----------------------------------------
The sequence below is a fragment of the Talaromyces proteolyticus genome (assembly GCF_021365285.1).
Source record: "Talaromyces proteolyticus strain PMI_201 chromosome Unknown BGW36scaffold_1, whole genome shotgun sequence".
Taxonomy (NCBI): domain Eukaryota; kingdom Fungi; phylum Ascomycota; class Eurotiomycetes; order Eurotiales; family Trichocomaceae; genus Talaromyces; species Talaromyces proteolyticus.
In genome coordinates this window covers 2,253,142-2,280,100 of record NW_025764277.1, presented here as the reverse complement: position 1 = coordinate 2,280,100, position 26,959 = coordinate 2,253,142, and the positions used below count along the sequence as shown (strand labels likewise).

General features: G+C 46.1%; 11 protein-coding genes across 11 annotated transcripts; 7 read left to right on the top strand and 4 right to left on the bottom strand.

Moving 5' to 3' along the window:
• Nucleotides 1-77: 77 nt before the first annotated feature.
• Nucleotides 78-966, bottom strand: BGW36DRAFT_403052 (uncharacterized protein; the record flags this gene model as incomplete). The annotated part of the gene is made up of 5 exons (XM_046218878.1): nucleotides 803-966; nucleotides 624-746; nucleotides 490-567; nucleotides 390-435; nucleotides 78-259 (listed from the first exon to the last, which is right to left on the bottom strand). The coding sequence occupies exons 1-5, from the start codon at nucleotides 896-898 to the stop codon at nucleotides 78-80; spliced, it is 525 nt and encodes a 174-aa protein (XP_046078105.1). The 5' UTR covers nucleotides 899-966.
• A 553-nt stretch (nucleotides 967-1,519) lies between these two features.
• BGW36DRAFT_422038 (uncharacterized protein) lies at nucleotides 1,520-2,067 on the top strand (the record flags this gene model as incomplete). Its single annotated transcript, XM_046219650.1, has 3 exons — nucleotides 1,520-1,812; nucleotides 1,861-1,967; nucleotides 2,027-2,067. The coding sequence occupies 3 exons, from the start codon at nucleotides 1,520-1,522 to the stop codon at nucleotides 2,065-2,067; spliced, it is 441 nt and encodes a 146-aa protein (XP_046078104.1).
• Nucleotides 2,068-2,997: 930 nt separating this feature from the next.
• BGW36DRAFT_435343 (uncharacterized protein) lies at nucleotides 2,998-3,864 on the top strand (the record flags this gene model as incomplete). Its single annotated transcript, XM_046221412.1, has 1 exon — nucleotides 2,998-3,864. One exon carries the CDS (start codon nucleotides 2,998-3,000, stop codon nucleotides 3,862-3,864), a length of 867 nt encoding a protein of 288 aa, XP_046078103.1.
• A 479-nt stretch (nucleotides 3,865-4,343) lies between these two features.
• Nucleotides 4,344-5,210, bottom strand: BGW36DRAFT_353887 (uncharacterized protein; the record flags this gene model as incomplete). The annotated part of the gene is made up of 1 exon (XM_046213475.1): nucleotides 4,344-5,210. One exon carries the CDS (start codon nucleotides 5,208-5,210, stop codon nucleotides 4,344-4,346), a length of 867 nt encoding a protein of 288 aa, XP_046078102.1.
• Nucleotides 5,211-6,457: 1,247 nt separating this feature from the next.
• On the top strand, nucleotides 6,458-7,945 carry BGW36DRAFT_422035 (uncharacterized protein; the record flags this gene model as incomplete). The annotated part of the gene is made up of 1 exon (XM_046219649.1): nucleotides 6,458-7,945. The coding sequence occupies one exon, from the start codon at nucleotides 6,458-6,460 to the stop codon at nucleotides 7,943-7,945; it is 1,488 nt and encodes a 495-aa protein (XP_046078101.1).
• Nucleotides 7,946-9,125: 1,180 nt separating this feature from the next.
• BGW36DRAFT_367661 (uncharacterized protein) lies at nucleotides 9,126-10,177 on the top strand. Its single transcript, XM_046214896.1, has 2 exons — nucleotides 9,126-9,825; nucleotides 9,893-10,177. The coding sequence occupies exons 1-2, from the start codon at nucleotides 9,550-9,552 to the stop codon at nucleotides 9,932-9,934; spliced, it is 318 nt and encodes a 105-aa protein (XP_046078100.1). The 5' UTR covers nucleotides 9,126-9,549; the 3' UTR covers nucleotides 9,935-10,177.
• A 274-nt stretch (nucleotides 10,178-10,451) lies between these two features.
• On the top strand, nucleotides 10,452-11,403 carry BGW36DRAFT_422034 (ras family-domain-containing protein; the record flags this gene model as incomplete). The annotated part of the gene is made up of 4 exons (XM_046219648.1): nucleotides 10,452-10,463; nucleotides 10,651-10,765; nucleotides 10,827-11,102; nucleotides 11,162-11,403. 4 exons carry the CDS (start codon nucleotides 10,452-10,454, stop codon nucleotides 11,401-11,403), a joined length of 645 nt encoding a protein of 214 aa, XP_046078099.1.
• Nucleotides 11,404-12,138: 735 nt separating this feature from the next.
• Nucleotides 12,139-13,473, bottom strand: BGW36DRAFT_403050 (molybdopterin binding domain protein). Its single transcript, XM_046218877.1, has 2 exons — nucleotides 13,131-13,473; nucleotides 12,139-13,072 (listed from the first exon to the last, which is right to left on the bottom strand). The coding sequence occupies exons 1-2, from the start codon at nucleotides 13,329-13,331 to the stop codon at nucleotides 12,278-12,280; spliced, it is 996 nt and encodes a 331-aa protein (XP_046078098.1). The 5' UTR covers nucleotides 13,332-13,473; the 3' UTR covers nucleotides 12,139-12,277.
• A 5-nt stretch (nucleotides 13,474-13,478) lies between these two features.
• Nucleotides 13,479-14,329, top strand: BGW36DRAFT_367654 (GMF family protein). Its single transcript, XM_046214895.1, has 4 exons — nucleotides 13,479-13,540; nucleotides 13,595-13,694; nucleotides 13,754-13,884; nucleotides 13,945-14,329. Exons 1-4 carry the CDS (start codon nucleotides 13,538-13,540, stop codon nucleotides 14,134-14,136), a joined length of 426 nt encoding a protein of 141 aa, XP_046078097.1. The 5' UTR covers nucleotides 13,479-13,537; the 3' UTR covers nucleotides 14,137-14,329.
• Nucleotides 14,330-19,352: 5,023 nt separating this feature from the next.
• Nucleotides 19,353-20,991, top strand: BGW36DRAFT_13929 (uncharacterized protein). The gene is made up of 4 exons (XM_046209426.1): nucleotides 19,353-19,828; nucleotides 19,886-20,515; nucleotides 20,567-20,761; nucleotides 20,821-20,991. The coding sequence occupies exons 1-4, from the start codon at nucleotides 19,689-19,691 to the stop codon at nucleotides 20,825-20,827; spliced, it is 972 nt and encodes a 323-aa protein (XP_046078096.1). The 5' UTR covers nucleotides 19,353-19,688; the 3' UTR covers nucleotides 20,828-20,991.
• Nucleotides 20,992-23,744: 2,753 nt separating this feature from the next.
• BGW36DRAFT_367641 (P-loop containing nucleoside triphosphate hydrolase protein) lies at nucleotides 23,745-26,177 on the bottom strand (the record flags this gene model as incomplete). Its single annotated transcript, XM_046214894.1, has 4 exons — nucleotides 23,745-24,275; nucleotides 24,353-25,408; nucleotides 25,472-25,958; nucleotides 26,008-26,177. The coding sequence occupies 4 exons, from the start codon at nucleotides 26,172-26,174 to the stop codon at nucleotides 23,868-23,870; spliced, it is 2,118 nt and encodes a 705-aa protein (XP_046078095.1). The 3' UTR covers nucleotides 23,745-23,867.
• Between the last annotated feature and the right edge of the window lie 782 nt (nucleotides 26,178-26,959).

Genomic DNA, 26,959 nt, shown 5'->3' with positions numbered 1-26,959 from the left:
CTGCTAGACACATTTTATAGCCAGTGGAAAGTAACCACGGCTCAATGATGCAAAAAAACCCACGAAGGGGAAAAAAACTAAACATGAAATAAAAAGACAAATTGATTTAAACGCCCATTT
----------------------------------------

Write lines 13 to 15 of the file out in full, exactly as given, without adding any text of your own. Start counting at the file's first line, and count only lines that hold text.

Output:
• A 479-nt stretch (nucleotides 3,865-4,343) lies between these two features.
• Nucleotides 4,344-5,210, bottom strand: BGW36DRAFT_353887 (uncharacterized protein; the record flags this gene model as incomplete). The annotated part of the gene is made up of 1 exon (XM_046213475.1): nucleotides 4,344-5,210. One exon carries the CDS (start codon nucleotides 5,208-5,210, stop codon nucleotides 4,344-4,346), a length of 867 nt encoding a protein of 288 aa, XP_046078102.1.
• Nucleotides 5,211-6,457: 1,247 nt separating this feature from the next.